Ogden Avalanche Advisory

Forecaster: Brett Kobernik


Danger by aspect and elevation on slopes approaching 35° or steeper.
(click HERE for tomorrow's danger rating)

Danger Rose Tutorial

We have a mostly MODERATE avalanche danger this morning. This means dangerous avalanche conditions exist on some terrain features and human triggered avalanches are possible. Keep in mind that the avalanche danger may rise to CONSIDERABLE if we have a period of heavy snow or stronger winds. Natural avalanche activity may occur during this period. The avalanche danger is most pronounced in areas that received the most snow such as upper Little Cottonwood and is much lower in areas that only received a small amount of new snow.


Temperatures are in the teens along the ridges and low 20s at 8000 feet. Winds are generally from the west gusting into the 40s along the highest locations. It’s a bit gusty at the mid & lower elevations with gusts in the 15 to 25 mph range. Alta received around 11 inches of total snow as of this morning with about 1 inch of water. There’s about 6 inches in upper Big Cottonwood. Snowbasin received 4 to 6 inches of total snow, Park City 2 to 4 inches and the Provo area has only received a few inches. It is currently snowing in many locations.


There was no avalanche activity to speak of on Sunday.


      Over the next 24 hours.

Instability within the new snow is our focus today. I see two potential issues with the new snow. We may see a period of heavy snow which in turn would make the avalanche danger spike and could initiate a natural new snow avalanche cycle. This could occur on a variety of aspects. The second issue is drifting snow forming fresh slabs. There’s enough wind to transport the new snow and the most likely spots for these fresh drifts are along the upper elevation ridges that face northeast through southeast.

Since the majority of the snow fell overnight we don’t have a real good idea on how it’s behaving. You need to consider it unstable until you have seen enough evidence to prove that it’s stable. Obvious clues are recent avalanching, shooting cracks, and drifting snow. Perform quick stability tests within the new snow and use slope cuts to see if there is any weakness. Only in the absence of obvious clues and good test results can you deem things stable.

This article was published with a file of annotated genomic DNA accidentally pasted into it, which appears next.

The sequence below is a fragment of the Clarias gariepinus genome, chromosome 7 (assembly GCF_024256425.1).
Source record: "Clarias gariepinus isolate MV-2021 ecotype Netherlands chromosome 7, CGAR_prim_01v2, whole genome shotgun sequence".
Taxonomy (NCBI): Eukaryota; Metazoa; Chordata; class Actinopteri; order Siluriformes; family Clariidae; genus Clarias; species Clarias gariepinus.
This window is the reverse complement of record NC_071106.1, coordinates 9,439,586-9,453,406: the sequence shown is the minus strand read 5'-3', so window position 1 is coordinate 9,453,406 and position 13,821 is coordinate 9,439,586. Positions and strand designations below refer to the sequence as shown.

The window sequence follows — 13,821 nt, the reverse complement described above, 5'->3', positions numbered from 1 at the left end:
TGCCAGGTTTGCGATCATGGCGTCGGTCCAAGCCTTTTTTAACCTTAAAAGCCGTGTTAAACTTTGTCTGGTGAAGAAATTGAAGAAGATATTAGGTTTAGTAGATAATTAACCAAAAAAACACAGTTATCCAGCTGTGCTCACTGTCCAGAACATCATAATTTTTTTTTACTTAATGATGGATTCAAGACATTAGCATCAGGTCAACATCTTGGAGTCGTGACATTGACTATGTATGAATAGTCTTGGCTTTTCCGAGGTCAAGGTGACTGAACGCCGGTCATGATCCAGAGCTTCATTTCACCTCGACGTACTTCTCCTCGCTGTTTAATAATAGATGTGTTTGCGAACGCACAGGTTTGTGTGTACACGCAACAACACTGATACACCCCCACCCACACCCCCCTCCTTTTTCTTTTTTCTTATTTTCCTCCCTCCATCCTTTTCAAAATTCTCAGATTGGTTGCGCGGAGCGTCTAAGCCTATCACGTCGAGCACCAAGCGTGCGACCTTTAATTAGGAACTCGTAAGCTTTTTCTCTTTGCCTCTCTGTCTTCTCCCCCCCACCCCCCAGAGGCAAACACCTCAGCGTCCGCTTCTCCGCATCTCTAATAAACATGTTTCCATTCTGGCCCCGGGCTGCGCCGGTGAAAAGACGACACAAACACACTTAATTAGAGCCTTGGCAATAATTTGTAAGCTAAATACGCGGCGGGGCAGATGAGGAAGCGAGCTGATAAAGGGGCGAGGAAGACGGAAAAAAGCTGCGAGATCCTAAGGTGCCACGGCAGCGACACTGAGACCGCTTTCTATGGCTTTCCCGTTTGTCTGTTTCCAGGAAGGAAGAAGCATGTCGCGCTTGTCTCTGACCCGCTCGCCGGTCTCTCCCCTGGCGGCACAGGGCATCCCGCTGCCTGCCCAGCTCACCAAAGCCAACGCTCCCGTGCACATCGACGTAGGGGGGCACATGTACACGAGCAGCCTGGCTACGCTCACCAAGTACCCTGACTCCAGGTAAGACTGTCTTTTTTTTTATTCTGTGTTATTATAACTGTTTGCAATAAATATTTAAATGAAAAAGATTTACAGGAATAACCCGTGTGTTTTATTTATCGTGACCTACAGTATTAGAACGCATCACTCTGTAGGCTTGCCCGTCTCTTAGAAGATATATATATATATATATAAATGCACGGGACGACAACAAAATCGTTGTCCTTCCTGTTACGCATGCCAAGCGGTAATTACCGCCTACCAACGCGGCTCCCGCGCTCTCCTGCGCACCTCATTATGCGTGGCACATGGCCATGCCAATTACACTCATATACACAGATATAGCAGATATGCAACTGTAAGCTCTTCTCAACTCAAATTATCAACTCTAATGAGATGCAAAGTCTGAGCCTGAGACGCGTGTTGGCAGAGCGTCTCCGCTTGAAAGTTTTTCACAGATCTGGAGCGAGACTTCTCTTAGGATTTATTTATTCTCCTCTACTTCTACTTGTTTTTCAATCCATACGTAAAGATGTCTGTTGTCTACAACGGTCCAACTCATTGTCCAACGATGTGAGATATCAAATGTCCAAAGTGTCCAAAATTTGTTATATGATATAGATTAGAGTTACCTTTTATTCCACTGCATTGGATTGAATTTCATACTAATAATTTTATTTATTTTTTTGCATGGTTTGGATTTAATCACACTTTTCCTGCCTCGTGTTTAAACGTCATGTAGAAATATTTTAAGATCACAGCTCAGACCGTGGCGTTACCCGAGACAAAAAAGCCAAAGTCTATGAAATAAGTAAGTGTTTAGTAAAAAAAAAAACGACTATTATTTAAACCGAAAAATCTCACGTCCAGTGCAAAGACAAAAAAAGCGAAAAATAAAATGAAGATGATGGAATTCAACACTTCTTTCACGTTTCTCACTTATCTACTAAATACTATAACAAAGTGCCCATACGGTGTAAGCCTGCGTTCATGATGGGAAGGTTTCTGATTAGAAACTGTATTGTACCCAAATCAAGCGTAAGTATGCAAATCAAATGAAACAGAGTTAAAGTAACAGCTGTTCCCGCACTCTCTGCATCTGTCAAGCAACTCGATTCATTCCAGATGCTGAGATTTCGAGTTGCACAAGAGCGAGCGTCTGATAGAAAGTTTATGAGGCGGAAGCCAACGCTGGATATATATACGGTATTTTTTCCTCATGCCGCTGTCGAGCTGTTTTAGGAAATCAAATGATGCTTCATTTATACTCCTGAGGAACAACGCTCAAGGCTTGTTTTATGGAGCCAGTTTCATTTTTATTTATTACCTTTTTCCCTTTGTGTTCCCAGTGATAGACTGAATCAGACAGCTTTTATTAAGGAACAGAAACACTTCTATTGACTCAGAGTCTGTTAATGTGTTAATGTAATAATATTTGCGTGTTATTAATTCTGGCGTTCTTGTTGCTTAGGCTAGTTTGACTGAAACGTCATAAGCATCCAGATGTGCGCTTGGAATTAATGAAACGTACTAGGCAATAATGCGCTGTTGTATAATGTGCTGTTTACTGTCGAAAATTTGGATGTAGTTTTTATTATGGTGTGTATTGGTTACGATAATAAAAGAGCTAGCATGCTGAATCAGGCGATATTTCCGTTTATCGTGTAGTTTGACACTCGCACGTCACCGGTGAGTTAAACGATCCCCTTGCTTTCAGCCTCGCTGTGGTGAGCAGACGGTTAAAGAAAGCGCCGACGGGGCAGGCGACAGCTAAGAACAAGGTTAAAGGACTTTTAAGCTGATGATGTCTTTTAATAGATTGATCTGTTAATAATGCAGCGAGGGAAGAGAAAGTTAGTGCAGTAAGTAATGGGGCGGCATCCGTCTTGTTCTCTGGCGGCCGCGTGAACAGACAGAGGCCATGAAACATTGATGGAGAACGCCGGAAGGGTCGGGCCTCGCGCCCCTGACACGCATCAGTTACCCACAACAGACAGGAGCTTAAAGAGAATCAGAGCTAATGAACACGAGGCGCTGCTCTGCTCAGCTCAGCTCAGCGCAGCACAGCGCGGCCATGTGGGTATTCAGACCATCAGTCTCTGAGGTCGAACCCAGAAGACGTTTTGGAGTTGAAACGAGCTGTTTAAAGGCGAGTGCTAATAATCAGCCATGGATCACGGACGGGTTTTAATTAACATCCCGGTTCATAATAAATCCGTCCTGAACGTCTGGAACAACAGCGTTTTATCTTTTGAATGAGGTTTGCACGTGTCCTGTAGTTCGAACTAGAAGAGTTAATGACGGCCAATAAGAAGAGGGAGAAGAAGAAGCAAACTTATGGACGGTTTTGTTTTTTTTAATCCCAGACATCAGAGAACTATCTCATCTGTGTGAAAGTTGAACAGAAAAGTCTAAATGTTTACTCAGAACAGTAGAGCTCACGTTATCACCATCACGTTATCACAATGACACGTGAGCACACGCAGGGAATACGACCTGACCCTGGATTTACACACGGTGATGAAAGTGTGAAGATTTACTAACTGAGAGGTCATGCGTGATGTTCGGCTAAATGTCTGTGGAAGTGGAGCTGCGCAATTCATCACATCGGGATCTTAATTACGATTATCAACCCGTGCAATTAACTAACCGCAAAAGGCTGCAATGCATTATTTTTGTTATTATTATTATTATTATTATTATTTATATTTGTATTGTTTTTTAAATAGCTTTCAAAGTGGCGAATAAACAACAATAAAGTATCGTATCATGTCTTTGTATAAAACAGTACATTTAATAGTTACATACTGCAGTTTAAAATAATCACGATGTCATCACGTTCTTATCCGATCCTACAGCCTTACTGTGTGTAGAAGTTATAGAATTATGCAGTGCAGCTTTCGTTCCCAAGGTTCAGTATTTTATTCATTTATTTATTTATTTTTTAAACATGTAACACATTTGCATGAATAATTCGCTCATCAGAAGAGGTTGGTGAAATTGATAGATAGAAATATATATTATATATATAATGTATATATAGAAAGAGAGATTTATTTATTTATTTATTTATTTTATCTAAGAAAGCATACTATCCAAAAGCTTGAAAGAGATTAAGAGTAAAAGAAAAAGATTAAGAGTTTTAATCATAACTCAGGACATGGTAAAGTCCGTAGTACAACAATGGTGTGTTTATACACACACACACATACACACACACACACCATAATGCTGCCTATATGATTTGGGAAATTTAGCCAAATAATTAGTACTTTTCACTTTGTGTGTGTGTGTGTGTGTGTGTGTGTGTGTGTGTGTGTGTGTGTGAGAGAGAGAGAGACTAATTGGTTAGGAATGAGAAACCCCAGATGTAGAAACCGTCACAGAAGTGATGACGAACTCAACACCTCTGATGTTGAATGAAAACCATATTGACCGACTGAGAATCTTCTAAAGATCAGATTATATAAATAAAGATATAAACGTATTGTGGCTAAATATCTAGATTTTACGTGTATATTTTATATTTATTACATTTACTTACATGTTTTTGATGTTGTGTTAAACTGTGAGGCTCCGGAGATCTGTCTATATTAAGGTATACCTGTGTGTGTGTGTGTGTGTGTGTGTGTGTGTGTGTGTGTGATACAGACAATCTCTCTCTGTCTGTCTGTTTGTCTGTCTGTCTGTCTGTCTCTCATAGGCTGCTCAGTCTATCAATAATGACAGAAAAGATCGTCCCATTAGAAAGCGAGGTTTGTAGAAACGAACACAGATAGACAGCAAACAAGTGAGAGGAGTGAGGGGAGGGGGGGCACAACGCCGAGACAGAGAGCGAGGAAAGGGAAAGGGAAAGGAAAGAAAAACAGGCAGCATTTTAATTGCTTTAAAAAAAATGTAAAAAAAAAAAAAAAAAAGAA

We’ll have periods of snow possible through the day tapering off this afternoon. Another 2 to 4 inches may accumulate. Temperatures will be in the mid 20s and west or northwest winds will continue to gust in the 15 to 25 mph range along the mid elevation ridges and into the 40s along the higher locations. Wind speeds should taper off this afternoon. We’ll have a brush-by storm on Tuesday that may produce a little snow and then a stronger storm into Thursday.


Wasatch Powderbird Guides did not fly yesterday, and will not fly today. Check their operations planning page is here.

Our web site is now formatted for iPhone. You can also download a free iPhone application from Canyon Sports to display the Bottom Line. Search for Utah Avalanche on the Apple's iPhone Apps page or in iTunes.

The North American Avalanche Danger Scale is being revised for next winter. Our friends in Canada have created a short survey found at the following link. Please help ensure the new Avalanche Danger Scale is effective by completing a survey. http://surveys.globalepanel.com/wix/p319164581.aspx

Beacon training parks are up and running! There is one at Snowbasin, one on the Park City side at the top of Canyon’s gondola toward the Tombstone lift, one in Little Cottonwood near the Snowbird parking structure on the bypass road, and in Big Cottonwood a training park is at the west end of Solitude's lower parking lot.

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UDOT highway avalanche control work info can be found by calling (801) 975-4838. Our statewide toll free line is 1-888-999-4019 (early morning, option 8).

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Your snow and avalanche observations can save someone’s life. Please let us know what you're seeing by leaving a message at (801) 524-5304 or 1-800-662-4140, or email us at uac@utahavalanchecenter.org. (Fax 801-524-6301).

The information in this advisory is from the U.S. Forest Service, which is solely responsible for its content. This advisory describes general avalanche conditions and local variations always occur.

Drew Hardesty will update this advisory by 7:30 tomorrow morning.

This information does not apply to developed ski areas or highways where avalanche control is normally done.  This advisory is from the U.S.D.A. Forest Service, which is solely responsible for its content. This advisory describes general avalanche conditions and local variations always occur.

This advisory provided by the USDA Forest Service, in partnership with:

The Friends of the Utah Avalanche Center, Utah Division of State Parks and Recreation, Utah Division of Emergency Management, Salt Lake County, Salt Lake Unified Fire Authority and the friends of the La Sal Avalanche Center. See our Sponsors Page for a complete list.